When you’re planning on hatching a career in your chosen field, it’s vital that you understand how to connect your previous work experience to the qualifications of your first entry-level role.
Diverse educational backgrounds and professional experience can equip you to work in insurance – which means that you may be closer to starting your career than you think.
By leveraging your part-time, volunteer and extra-curricular experience in the right way, you can easily position yourself as a top candidate for a job in insurance.
We looked through some of the most sought-after qualities, traits and skills that employers look for in insurance roles on TalentEgg. Many requirements could be developed through past experiences that aren’t necessarily industry-related.
You may not realize how your part-time job, volunteer work or participation in an extra-curricular activity developed your skills: find out!
Part-time work experience
Insurance employers often seek candidates with interpersonal, time-management and teamwork skills.
While these are lifelong skills, you don’t need years of related experience to demonstrate that you have value to offer – you just need to showcase them properly.
To effectively showcase your skills, outline the skill you developed, how this development came about and how you used skill to reach a goal.
Remember that coaching job, sales job at a local store, or previous experience in the hospitality industry? Enhance these experiences on your application to draw in an employer!
Here are some resume points you could create from your part-time experience to highlight these skills successfully:
- “Coached children (5 – 13) to success in [insert number] of competitions throughout the season by designing programs unique to each athlete.”
- “Worked with customers to identify and fulfill their needs while collaborating with the store sales team to increase overall sales and meet monthly sales goals.”
- “Provided clientele with an exceptional restaurant experience through friendly, professional and efficient customer service.”
Volunteering builds your skills, confidence, network, experience and your resume! Not only are all of these things signs of an egg-cellent candidate, but they also give you the opportunity to tailor your application to a specific insurance role.
Let’s say that you’ve volunteered with the same organization for consecutive years at their annual fundraising event. If you’ve committed every year to volunteering at this event you can likely lay claim to many skills that employers seek in insurance roles (i.e., committed, friendly, multi-faceted, basic business skills).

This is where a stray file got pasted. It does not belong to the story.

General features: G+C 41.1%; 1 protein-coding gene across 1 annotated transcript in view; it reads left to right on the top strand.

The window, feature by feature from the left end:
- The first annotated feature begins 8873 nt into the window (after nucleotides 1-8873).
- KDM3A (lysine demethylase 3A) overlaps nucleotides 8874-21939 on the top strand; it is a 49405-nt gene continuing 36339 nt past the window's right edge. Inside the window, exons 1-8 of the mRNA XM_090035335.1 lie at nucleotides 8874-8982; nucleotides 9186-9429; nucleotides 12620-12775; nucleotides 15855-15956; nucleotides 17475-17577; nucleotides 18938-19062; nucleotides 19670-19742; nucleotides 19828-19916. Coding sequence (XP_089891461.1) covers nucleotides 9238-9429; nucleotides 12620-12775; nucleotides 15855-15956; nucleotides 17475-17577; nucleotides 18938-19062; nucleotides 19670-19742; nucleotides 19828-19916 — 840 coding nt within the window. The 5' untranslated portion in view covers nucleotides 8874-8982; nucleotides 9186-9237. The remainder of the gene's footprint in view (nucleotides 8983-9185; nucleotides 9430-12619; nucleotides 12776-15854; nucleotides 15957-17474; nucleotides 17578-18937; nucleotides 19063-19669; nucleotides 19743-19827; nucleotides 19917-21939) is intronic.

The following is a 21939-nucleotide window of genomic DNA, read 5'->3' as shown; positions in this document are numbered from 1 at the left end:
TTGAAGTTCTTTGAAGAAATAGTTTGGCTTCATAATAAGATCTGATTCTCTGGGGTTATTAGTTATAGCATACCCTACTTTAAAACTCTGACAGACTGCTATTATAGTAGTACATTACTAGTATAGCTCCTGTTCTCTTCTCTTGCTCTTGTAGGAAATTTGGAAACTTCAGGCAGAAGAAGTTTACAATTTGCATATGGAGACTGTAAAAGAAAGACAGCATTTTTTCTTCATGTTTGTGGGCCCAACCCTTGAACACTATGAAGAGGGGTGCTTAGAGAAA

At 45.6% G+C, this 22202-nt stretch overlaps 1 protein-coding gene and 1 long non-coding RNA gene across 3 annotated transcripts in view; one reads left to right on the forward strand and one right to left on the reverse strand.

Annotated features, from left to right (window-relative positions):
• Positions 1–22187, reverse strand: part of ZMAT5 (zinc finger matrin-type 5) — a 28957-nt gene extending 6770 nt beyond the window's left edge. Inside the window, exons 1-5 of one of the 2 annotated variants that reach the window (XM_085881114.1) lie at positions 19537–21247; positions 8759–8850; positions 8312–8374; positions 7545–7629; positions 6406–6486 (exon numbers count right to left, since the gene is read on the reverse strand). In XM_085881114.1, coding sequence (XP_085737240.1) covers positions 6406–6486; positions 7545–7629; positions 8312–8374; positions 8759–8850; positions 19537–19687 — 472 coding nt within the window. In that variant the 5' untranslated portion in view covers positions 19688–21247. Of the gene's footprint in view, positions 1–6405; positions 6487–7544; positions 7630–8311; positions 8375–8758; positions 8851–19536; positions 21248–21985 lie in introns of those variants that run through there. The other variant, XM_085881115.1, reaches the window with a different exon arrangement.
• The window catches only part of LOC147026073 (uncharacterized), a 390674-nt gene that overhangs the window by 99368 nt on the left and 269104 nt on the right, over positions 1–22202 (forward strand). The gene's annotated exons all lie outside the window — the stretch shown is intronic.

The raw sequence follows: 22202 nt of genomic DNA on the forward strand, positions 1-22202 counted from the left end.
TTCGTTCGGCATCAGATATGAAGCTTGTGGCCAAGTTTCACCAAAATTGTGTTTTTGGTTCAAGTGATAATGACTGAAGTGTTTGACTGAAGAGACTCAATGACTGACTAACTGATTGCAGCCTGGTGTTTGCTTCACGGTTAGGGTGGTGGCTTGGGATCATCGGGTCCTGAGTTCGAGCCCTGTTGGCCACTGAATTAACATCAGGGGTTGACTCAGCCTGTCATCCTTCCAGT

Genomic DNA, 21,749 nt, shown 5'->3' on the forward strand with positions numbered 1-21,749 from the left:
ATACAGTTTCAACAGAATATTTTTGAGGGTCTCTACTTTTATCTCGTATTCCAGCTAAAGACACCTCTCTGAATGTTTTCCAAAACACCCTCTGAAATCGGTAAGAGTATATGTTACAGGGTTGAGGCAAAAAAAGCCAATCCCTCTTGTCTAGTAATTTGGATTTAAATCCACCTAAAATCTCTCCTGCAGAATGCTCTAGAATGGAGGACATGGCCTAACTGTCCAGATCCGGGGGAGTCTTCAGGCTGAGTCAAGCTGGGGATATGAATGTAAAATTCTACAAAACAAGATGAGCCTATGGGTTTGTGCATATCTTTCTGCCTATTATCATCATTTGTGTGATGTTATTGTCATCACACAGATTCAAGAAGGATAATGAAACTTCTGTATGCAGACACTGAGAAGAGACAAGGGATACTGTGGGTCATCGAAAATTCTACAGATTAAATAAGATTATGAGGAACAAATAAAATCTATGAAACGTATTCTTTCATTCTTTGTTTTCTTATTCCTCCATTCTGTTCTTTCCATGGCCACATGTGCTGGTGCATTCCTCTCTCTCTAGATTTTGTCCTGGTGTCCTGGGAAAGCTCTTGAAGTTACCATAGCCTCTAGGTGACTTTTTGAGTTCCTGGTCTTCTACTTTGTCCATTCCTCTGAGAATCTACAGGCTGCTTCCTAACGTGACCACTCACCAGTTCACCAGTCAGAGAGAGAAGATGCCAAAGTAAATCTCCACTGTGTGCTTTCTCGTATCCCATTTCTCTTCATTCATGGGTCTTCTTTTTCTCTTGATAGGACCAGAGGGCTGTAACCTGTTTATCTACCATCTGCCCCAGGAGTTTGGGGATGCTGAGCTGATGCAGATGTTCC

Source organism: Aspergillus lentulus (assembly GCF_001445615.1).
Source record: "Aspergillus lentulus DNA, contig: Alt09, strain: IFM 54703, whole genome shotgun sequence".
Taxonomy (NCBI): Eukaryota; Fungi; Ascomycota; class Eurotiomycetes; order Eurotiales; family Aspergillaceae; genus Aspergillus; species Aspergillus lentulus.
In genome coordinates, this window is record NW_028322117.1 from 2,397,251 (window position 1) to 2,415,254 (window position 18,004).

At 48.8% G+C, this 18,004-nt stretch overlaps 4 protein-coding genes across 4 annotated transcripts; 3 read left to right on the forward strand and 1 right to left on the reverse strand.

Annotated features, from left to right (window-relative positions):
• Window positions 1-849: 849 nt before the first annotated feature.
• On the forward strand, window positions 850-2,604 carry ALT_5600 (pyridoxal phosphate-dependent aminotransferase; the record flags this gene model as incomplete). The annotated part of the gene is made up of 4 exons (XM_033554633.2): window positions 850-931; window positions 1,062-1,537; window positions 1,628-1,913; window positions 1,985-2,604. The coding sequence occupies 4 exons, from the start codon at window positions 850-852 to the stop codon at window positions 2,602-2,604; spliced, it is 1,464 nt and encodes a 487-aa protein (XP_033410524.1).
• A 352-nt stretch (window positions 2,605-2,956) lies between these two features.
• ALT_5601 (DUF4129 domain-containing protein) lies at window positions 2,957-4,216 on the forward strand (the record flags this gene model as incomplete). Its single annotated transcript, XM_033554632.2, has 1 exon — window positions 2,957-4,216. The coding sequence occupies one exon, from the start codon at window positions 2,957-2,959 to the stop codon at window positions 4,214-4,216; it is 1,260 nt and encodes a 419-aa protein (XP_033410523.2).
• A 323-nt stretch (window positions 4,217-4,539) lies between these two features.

Here are some resume points you could build from this type of volunteer experience to boost your profile:
- “Worked with [insert organization name] for over 5 years as a volunteer to help plan, run and execute their annual 500-person fundraising event.”
- “Provided exceptional customer service at all times to ensure attendees had a positive experience at the event through informational and friendly conversation.”
- “Promoted and encouraged sales of the [insert organization name]’s products to increase success throughout the event.”
Chances are that you were part of a group, society, or some sort of extra-curricular team during your studies. These types of involvements can help you shine when hatching your insurance career, if you focus them in your application efficiently.
For instance, being involved in school shows that you’re a strong time-manager, can work well with a team to accomplish goals and are driven. These are great qualities for any role, particularly in insurance!
You can build off of your school involvement like this:
- “Planned, organized, and executed activities with other organization members for event attendees.”
- “Participated in [group name] where each member was required to attend weekly meetings, actively participate in discussions and develop new ideas.”
- “Created, organized and implemented yearly schedules with [group name] for various events throughout the year.”
These examples are a great starting point to help you plan your next insurance application!
Ask yourself: “What is this employer looking for? What unique experience do I have that demonstrates this skill?”